That was precisely the problem. Longhorn was a massive time sink, basically impossible, and Ballmer didn’t get it.
That didn’t keep him from dangling Longhorn in front of the Windows peanut gallery. We were told, starting in July 2001, that Longhorn would be the know-all, be-all upgrade to Windows XP, Server, and Office -- basically, a feast on a technologically superior silver platter. Longhorn was supposed to include WinFS (see previous Cairo vaporware slide), with a new UI, 3D video (gulp!), vastly improved security, multimedia galore, automatic bug reporting, and a new set of APIs that would replace the Win32 API, called WinFX.
Microsoft didn’t do any of it. Many of us got suckered -- I was posting about Longhorn as late as April 2005. Instead of Longhorn, Microsoft left us with the biggest pile of bull pucky since Windows ME: Windows Vista.
The mess was so complete that Ballmer brought in the big guns to clean it up. Steve Sinofsky, basking in the limelight of a remarkable string of successful Office versions, moved to the big Windows chair. He and a large handful of talent took the mess that was Vista and, in three years, gave us a far better product in Windows 7.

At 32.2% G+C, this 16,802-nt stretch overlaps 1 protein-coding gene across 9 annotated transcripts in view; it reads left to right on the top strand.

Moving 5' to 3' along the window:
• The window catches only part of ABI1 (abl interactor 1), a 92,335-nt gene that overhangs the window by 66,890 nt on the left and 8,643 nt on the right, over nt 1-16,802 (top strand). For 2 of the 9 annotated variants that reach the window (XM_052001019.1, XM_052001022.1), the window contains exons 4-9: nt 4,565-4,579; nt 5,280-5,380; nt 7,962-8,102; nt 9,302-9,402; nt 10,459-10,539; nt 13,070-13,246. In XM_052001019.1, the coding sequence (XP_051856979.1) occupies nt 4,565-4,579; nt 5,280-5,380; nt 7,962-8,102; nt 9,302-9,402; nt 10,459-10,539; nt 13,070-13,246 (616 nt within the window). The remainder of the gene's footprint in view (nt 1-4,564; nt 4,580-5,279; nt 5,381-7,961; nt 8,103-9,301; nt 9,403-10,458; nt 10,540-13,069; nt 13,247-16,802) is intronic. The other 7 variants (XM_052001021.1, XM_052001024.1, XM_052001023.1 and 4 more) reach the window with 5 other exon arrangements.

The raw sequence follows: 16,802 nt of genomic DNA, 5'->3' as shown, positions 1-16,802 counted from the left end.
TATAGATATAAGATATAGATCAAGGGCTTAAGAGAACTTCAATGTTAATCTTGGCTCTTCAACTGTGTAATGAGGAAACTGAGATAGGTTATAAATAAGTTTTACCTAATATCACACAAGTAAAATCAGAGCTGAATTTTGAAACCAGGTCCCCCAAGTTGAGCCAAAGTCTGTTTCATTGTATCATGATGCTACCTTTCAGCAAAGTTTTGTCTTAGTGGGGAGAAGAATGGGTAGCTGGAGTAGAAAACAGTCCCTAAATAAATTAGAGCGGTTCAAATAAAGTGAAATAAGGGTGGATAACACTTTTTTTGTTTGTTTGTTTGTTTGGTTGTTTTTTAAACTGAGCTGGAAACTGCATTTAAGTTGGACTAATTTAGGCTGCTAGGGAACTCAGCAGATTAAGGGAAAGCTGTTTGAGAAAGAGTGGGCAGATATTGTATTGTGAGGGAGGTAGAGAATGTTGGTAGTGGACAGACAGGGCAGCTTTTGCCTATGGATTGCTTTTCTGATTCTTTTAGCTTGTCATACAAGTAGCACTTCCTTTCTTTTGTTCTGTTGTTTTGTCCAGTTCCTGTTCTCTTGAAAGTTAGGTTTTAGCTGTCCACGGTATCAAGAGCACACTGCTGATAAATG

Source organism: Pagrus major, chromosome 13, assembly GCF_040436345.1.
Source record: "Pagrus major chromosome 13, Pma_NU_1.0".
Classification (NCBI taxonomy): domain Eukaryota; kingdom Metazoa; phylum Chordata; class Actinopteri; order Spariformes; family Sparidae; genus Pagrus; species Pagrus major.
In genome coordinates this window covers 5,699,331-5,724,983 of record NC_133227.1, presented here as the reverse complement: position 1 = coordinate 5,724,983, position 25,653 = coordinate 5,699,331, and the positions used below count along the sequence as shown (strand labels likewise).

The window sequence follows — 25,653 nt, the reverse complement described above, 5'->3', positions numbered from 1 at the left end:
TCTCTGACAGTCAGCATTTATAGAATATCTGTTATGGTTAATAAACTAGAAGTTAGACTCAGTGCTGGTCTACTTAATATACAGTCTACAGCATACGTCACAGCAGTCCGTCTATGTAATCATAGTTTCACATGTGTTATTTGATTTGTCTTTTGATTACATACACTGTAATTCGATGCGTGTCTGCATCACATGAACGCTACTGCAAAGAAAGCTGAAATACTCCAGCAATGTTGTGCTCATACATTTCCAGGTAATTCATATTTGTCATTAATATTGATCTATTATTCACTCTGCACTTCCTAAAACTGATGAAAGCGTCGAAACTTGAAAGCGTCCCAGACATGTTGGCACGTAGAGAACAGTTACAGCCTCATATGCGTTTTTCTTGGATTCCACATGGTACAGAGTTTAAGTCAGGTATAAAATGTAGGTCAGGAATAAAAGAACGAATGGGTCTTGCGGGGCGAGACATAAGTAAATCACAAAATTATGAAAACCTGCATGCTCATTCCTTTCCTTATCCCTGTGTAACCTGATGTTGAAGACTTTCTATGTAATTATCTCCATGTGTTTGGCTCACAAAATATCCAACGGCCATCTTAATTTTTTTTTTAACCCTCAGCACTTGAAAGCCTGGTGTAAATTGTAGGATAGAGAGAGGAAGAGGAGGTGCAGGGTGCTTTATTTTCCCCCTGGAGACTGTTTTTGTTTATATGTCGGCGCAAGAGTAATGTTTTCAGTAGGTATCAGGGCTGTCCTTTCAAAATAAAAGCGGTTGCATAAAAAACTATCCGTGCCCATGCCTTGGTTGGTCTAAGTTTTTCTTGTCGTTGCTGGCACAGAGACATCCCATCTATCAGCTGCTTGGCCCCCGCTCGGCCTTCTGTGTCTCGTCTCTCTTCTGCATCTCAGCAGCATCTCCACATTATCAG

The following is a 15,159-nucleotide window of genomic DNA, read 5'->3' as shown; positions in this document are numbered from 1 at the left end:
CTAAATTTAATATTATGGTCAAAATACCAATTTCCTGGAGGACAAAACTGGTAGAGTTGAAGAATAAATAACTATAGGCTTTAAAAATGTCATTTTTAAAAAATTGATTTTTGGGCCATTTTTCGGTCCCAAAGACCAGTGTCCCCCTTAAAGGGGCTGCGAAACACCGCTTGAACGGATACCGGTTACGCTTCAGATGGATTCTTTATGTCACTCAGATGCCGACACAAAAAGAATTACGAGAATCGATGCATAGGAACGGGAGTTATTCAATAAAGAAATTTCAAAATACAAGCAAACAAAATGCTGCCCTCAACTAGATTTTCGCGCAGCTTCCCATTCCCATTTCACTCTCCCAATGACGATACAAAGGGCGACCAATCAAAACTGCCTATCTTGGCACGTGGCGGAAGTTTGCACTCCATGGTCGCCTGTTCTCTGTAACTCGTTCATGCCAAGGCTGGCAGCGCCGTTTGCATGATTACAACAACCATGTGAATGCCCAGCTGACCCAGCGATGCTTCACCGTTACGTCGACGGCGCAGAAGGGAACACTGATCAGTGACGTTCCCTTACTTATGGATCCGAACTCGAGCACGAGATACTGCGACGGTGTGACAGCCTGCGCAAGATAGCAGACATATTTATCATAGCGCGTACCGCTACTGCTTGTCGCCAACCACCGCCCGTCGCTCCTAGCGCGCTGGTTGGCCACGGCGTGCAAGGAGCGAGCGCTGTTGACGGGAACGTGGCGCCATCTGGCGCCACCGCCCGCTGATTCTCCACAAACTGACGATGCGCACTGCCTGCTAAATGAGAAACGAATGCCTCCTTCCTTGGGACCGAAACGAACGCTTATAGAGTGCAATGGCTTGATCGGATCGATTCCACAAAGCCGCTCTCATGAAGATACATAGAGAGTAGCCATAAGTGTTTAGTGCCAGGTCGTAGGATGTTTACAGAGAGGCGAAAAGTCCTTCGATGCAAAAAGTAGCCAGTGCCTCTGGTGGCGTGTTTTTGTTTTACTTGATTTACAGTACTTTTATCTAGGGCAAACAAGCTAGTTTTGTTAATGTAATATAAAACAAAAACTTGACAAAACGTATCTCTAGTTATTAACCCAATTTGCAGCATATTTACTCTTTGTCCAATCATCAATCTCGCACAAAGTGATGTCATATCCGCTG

Windows 8 and Windows RT: Killing the Windows brand
No discussion of Windows ire would be complete without a tongue lashing in the direction of Windows 8 and its not-really-Windows henchman, Windows RT.
Steve Sinofsky and crew, fresh off Windows 7 and a string of Office cash cows, decided to create a new interface for Windows. What you see is what we got.
How badly did we hate it? In an InfoWorld article, I brought together 14 well-known Windows book authors and asked them to tell the truth about Windows 8. A few of them said nice things. Most of them, though, came up with the same reaction: What could Microsoft possibly be thinking?